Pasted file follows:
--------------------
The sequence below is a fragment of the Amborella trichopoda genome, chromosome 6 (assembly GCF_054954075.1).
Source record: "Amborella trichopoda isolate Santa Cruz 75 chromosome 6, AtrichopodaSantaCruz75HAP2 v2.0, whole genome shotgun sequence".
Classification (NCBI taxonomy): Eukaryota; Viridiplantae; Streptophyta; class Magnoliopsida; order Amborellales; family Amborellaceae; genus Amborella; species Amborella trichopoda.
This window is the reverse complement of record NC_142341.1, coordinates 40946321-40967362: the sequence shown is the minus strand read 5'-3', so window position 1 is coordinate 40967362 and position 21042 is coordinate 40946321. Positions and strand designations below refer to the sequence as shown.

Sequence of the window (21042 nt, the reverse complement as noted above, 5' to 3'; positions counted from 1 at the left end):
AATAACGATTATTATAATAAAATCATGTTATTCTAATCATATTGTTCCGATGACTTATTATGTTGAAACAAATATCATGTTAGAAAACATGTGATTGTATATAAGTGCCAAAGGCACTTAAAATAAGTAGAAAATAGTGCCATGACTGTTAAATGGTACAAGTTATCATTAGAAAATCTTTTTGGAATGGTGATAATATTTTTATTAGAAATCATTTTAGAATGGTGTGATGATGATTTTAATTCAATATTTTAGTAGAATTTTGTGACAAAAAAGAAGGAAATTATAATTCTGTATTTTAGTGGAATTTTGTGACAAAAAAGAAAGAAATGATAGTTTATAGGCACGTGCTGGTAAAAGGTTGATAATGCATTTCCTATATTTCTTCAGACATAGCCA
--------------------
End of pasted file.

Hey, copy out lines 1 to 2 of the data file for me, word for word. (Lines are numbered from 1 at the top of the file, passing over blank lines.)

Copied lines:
The sequence below is a fragment of the Amborella trichopoda genome, chromosome 6 (assembly GCF_054954075.1).
Source record: "Amborella trichopoda isolate Santa Cruz 75 chromosome 6, AtrichopodaSantaCruz75HAP2 v2.0, whole genome shotgun sequence".